There are reminders everywhere about the need to take physical precautions. Wash your hands for 20 seconds after an interaction, maintain 6 feet of distance from others, and even suggestions to wear a mask when in public.
However, there are also financial and personal security precautions to keep in mind, as well. Older adults are cautioned as “most-at-risk” to the coronavirus — and scammers prey on that. If you or someone you know must stay at home and needs help with errands, you’ll want to know about this latest scam.
Scammers are offering help with errands and running off with your money.
If you’re an older adult or a caregiver for one, you may need help picking up groceries, prescriptions, and other necessary supplies. If someone you don’t know offers to help, be wary. Some scammers offer to buy supplies but never come back with the goods or your money. It’s usually safer to find a trusted friend or neighbor or arrange delivery with a well-known company.
If you’re ordering supplies online, stick to well-known and trusted options. Online sellers may claim to have in-demand products, like cleaning, household, and medical supplies when, in fact, they don’t. Use an established delivery service, or order directly from the store. Many grocery stores and pharmacies are offering contactless delivery. If you need additional help for yourself or a loved one, the Eldercare Locator (eldercare.acl.gov), a public service of the U.S. Administration on Aging, can connect you to services for older adults and their families. You can also call 1-800-677-1116.
Are you also helping to manage someone’s money?
If you’re helping with basics, you might also be managing money for someone and can’t be with them because of social distancing and quarantines. If so, here are some ideas:
• Check-in by phone or video chat. Stay in touch to know how they’re handling things — and so they know you’re thinking about them.
• Ask questions. If your loved one mentions concerns about money or spotted unusual activity in their accounts, ask for details. Older adults and their family members can learn about common types of scams, as well as how to avoid and report them by checking out the Pass it On and Money Smart for Older Adults programs.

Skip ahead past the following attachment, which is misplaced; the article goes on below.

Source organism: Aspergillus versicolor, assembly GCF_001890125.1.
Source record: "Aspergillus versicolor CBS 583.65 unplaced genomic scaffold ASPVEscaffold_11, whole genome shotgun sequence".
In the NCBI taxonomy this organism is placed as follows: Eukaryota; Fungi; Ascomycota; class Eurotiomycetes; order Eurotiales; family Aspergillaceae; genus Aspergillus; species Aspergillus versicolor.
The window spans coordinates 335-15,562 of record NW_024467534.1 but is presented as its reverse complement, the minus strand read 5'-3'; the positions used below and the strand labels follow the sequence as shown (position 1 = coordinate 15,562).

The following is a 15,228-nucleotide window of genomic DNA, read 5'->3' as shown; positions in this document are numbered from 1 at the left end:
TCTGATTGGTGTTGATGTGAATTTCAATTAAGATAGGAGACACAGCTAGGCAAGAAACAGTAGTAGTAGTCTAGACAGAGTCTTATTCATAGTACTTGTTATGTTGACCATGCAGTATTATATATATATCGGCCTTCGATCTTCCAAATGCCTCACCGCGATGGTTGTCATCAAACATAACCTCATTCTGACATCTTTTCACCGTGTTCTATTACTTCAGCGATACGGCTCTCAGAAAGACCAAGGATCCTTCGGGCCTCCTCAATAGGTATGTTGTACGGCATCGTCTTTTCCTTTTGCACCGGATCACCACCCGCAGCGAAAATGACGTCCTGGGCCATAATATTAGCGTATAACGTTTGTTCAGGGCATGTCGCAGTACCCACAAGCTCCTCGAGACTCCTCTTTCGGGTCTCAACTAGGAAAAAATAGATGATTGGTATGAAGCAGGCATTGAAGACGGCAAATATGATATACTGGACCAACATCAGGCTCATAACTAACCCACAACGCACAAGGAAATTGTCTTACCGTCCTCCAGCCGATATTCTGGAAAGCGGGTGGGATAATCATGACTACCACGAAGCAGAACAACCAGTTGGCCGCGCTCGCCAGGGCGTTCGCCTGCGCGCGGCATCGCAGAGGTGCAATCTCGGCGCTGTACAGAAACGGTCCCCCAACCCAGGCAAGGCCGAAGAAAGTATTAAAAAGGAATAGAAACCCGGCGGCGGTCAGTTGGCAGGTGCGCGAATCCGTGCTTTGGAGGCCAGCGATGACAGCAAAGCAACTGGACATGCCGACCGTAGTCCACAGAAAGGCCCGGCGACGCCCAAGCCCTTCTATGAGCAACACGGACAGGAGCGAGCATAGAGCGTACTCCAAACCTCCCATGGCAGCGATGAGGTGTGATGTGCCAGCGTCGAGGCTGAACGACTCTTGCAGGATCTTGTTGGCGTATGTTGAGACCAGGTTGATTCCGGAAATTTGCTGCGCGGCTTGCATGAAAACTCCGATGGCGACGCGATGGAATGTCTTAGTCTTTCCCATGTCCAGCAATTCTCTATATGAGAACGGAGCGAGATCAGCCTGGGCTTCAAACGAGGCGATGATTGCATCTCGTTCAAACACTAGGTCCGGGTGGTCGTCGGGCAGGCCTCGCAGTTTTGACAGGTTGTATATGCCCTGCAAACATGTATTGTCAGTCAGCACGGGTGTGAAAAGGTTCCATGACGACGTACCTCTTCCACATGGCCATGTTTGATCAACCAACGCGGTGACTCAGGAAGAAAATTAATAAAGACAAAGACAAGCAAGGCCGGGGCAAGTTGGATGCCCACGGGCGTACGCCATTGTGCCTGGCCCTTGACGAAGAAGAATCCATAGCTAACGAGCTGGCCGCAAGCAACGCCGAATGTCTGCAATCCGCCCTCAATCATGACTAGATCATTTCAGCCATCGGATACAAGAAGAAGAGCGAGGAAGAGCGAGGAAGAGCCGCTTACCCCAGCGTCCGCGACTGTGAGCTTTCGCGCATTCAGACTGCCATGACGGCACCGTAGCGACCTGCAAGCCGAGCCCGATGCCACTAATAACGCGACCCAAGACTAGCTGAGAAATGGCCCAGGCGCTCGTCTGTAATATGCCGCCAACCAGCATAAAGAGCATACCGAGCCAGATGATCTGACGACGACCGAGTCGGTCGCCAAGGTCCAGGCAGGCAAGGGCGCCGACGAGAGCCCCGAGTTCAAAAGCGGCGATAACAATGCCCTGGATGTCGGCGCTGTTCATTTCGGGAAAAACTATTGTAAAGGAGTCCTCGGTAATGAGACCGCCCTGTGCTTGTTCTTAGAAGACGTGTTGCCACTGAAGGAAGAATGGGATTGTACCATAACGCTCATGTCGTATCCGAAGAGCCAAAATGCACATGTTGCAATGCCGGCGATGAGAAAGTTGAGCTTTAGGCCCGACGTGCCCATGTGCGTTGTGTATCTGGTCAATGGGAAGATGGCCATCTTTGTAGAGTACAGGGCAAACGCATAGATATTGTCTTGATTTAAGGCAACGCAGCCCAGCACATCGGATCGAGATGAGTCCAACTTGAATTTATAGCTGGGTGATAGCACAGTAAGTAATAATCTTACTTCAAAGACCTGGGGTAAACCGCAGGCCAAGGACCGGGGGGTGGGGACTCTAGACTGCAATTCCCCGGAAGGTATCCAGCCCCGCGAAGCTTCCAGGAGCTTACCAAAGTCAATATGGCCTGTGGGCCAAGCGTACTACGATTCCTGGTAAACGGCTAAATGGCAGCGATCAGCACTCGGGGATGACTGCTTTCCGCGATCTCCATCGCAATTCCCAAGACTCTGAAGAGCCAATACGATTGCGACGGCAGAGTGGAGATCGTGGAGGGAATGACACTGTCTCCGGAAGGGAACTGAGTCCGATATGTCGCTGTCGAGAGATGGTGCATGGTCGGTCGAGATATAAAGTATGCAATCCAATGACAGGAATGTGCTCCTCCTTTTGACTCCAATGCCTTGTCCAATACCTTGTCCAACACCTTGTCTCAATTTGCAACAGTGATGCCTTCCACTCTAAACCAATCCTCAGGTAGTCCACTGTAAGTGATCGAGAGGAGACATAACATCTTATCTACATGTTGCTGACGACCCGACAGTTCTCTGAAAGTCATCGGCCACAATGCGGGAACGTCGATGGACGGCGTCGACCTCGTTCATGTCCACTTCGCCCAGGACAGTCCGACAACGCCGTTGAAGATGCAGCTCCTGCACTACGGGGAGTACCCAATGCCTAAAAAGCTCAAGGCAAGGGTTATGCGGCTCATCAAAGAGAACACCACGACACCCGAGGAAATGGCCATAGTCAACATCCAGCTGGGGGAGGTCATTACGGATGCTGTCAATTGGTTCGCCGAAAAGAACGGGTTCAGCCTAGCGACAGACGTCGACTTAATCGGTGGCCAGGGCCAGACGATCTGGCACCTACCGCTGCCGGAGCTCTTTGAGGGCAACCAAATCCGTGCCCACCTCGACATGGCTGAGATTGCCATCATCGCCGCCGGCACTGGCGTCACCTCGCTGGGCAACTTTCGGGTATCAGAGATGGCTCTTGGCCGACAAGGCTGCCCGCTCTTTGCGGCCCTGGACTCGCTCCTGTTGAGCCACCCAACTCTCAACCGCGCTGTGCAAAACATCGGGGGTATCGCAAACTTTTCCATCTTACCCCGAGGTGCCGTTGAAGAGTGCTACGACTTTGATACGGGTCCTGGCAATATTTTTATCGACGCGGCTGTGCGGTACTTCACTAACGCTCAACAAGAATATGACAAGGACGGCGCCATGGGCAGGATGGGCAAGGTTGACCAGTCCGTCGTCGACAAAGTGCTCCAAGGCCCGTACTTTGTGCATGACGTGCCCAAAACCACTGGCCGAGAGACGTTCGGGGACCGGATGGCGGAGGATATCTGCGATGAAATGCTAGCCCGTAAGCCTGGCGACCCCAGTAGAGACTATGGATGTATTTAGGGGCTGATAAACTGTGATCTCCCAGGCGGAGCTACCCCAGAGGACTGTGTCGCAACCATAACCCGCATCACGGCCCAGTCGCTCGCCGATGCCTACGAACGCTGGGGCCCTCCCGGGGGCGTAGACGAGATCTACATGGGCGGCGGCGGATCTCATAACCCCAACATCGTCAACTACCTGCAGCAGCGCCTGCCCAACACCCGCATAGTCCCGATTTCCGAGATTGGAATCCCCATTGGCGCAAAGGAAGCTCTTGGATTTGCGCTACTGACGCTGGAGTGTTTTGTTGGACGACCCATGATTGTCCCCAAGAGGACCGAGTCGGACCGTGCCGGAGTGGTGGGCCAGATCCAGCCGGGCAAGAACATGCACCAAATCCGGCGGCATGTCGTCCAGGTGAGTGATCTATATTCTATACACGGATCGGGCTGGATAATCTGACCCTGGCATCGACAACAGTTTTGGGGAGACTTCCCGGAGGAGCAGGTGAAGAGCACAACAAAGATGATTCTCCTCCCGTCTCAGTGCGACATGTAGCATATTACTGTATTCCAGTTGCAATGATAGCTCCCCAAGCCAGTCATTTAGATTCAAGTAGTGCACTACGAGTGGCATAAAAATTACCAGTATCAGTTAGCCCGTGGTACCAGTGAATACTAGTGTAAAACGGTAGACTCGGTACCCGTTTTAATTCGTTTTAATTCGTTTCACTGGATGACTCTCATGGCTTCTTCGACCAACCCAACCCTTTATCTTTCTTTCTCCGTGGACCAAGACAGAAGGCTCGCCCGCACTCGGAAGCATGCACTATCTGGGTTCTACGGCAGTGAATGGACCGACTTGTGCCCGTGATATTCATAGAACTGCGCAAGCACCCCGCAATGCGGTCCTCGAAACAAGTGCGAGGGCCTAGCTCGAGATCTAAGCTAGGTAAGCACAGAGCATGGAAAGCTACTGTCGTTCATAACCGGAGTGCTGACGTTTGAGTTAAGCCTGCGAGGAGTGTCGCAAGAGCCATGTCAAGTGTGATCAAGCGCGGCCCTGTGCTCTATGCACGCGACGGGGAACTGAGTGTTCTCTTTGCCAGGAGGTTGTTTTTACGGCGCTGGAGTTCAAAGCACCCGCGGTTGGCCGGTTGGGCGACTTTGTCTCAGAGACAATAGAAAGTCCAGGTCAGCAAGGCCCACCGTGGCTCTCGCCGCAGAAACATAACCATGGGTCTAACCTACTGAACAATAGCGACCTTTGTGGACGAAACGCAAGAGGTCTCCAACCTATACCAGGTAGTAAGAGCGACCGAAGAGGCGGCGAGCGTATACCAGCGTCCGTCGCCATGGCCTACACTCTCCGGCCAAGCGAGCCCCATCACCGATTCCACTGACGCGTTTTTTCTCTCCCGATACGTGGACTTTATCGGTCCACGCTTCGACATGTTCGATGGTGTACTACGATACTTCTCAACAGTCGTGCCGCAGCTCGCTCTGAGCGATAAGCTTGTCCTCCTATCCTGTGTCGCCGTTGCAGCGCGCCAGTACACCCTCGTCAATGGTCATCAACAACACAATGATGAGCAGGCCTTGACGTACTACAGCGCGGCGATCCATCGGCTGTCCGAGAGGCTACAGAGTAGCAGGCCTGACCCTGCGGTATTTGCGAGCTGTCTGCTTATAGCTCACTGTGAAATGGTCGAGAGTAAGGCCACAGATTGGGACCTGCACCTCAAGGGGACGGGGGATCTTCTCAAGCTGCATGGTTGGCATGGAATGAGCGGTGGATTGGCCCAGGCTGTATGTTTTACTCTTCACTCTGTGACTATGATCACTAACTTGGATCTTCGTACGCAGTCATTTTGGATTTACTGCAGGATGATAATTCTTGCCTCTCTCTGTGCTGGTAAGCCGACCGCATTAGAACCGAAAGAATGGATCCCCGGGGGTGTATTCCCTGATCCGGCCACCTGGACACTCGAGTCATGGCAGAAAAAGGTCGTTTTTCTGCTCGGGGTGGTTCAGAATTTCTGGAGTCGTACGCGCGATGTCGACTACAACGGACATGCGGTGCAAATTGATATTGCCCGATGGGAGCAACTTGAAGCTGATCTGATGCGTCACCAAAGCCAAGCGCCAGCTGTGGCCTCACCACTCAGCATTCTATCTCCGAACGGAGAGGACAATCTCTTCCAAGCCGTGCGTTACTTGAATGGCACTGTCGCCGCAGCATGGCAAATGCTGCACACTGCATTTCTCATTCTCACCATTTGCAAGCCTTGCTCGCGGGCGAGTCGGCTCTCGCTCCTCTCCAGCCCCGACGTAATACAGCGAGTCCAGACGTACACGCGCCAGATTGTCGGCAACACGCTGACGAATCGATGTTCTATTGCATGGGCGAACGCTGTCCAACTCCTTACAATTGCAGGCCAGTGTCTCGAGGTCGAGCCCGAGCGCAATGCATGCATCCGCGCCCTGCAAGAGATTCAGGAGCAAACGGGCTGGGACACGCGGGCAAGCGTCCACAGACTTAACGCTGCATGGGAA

• Financial caregivers: learn more about your responsibilities. The CFPB’s Managing Someone Else’s Money guides can help you understand your role as a fiduciary. Each guide explains your responsibilities and how to spot financial exploitation and avoid scams.
Scammers might call to offer things like a “COVID-19 kit,” “Coronavirus package,” or Medicare benefits related to the virus. But they’ll ask you to verify personal information like your bank account, Social Security, or Medicare numbers. If you get a call from someone who says they’re a Medicare representative and they ask for this information, hang up. It’s a scam, not Medicare calling.
Relief payment messages from “government agencies.”
The FTC is getting a lot of reports about fraudulent calls, texts, and emails coming from people pretending to be from the Social Security Administration, IRS, Census, USCIS, and the FDIC. These fake government messages might say that you are approved for money, can get quick relief payments, or get cash grants due to the coronavirus. Scammers might also promise you small business loans, or send a (phishing) alert that a check is ready to be picked up. These are all scams, and none of those messages come from a government agency.
If you respond to these calls or messages, they might ask you for money, personal information, or both. Don’t give it. And remember that the surest sign of a scam is anyone who asks you to send cash, pay with a gift card, wire money, or pay with cryptocurrency; to protect you financially, the best way to pay for items is always a credit card.
BBB is here to help you, so if you have any questions or information about scams you have seen, please let us know, and we’d be happy to help! For more information on businesses, scams, and complaints, you can call 208-342-4649 or find us online at www.bbb.org!
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